After months of leaks and speculation, Bioware finally revealed the Mass Effect Legendary Edition, a collection of the first three games in the franchise.
While fans will no doubt be looking to put on their N7 armour and head back out into the galaxy as Commander Shepard, there's a lot riding on this title – even though many will decry it as just a remaster.
Bioware Do We Go From Here?
Over the last console generation, Bioware released three titles, each progressively dipping in quality.
Dragon Age: Inquisition, the third in the studio's fantasy RPG franchise, won multiple Game of the Year awards. While not the kind of game that defined a generation, it was an early example of a solid adventure with some neat ideas and great characters.
2016's Mass Effect: Andromeda was dismissed as a hollow imitation of the original trilogy, although it's actually a pretty fun spacefaring romp now that the bugs are gone.
The latest, Anthem, was an attempt at a live-service game that lacked many of the fundamentals, allegedly due to leadership issues and an inability to follow the key learnings of other titles (according to this report from Kotaku).
It's reductive, sure, to boil down those years between multiple studios into three titles, but the downward trend is undeniable.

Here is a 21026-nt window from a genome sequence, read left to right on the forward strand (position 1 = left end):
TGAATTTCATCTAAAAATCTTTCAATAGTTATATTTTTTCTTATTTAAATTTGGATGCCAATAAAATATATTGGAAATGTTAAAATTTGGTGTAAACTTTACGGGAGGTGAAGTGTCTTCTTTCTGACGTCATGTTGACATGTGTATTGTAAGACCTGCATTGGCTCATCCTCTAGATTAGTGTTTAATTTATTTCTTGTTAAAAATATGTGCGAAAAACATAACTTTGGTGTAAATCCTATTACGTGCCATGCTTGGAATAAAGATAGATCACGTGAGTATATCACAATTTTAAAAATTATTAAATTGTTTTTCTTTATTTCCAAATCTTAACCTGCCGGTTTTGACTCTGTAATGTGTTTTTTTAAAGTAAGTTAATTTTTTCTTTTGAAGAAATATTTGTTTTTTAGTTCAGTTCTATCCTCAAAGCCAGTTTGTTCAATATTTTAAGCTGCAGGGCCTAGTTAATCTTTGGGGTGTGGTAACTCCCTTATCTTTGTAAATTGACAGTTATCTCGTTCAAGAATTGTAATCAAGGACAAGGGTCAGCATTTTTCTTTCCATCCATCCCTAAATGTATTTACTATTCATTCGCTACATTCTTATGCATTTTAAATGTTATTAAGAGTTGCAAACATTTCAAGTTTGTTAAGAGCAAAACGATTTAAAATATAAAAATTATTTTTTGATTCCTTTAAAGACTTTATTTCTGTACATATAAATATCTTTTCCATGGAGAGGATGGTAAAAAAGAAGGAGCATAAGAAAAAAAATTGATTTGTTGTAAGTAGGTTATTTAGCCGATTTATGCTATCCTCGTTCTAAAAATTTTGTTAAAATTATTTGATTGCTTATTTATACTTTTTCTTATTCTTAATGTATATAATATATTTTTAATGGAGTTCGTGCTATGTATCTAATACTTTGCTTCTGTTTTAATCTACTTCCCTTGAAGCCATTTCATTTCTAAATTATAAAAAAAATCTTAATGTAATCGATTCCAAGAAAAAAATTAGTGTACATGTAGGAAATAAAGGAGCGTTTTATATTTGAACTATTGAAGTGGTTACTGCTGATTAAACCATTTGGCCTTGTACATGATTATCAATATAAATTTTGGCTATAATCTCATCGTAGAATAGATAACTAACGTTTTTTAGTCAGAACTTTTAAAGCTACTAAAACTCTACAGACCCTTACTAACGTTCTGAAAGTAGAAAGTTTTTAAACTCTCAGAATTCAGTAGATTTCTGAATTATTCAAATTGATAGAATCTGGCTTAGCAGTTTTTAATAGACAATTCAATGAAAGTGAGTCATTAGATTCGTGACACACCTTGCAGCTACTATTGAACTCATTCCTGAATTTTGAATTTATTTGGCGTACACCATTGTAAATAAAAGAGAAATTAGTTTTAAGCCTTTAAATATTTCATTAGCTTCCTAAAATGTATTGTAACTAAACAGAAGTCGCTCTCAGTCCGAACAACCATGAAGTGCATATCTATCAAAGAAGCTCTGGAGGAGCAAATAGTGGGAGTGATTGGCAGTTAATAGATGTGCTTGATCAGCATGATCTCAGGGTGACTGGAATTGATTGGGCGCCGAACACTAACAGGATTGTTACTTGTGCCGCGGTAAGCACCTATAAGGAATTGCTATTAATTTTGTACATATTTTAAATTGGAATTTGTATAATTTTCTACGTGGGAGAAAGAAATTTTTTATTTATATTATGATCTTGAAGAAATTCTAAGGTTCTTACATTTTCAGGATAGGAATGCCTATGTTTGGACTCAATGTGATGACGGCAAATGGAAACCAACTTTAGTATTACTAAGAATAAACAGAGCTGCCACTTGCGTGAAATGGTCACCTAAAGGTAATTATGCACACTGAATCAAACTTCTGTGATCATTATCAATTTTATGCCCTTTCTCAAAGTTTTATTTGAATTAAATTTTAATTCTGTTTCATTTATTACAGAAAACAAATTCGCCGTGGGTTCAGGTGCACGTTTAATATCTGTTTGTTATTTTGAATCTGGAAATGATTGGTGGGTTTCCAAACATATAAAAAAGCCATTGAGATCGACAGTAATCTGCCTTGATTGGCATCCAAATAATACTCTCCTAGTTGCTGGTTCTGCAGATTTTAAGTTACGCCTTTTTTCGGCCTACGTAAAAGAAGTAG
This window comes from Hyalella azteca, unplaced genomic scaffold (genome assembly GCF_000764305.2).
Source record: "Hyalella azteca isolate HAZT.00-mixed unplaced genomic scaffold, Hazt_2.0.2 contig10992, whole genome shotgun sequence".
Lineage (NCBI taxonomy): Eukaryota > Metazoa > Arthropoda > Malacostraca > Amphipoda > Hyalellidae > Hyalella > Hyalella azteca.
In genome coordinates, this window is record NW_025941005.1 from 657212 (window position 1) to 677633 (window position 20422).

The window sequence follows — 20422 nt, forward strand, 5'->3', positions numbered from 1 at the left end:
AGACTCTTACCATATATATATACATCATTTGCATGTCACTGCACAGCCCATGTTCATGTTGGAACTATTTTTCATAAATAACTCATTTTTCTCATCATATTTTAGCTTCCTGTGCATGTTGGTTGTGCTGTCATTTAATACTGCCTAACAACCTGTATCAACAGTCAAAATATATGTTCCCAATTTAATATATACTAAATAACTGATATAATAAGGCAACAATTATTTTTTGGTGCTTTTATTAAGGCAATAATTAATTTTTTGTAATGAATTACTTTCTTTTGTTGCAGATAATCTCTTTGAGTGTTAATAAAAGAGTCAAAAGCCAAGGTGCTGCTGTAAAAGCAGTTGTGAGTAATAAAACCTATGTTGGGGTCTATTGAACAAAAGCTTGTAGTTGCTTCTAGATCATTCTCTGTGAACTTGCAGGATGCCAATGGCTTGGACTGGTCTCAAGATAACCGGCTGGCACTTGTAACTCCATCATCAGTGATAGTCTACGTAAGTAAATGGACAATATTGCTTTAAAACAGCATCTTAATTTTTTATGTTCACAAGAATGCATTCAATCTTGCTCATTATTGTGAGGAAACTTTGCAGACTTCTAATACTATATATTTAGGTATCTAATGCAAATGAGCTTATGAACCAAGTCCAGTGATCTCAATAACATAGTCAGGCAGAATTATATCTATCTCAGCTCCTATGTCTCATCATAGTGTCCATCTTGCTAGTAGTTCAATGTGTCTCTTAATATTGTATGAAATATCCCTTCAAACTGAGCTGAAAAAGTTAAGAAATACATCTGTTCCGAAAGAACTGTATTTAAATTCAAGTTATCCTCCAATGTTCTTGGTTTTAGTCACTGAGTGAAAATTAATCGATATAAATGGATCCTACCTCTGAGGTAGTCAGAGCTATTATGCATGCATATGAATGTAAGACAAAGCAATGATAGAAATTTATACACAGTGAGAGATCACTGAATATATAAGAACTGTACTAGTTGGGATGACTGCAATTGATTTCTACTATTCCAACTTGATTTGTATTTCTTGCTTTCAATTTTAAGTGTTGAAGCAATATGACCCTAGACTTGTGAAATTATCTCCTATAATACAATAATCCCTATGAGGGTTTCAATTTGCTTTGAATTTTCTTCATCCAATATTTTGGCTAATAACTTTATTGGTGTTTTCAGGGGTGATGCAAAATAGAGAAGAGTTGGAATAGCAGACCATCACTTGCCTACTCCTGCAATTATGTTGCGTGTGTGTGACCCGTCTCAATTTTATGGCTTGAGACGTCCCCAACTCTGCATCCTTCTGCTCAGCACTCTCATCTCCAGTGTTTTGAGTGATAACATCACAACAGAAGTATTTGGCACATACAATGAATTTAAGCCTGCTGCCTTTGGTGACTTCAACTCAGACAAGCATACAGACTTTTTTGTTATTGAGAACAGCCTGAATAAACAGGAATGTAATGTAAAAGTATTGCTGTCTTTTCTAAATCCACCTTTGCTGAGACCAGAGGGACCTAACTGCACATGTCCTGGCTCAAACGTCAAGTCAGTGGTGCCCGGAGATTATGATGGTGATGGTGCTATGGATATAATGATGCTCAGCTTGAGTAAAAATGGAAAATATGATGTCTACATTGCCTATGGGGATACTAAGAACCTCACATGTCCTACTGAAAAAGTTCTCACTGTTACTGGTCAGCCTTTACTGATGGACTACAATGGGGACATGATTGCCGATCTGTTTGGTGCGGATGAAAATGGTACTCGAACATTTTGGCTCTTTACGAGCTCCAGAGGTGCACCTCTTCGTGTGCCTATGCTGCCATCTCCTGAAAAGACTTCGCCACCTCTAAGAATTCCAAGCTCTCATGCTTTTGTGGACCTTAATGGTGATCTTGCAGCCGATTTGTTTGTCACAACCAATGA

It's telling, then, that with Mass Effect on somewhat of a hiatus since Andromeda that Bioware is currently working on Dragon Age 4 instead.
Arguably the studio's biggest franchise, the remaster has a lot to prove.
The Shepard Is My Lord
The remaster offers an interesting choice for Bioware. Do they upscale the resolution and present the game as it was, or do they look to refine some of the rougher edges.
The first Mass Effect, for example, still requires players to press the "Back" button on Xbox to throw a grenade – a hallmark of a game that was more RPG than shooter (something the following games improved upon).
The trilogy has been available on PC for years, and with that comes a huge number of mods. The community has tweaked away at the games for the better part of a decade at this point, meaning Bioware is faced with the unenviable task of going one better.
"Our goal was not to remake or reimagine the original games, but to modernize the experience so that fans and new players can experience the original work in its best possible form", Casey Hudson notes in the blog post announcing the remaster.
Here's hoping that the combat mechanics from Mass Effect 2 or 3 find their way into the original game, for example, or that those famous elevator rides are made just a little easier to bear.
This is a chance for Bioware to return to some of their finest work, building out their space opera for a new generation of gamers.
Of course, the game's release on Xbox One and PS4 (as well as PC) feels perhaps poorly timed given the arrival of newer, more powerful consoles. Hudson promises "forward compatibility and targeted enhancements on Xbox Series X and PlayStation 5", but what that could be is anyone's guess.
For now, we know that three of the greatest RPGs ever made will be re-released in 4K, with "faster framerates, and beautiful visual enhancements", and while that'll be enough to get us through to Spring 2021, fans will undoubtedly want more tangible upgrades as we get closer.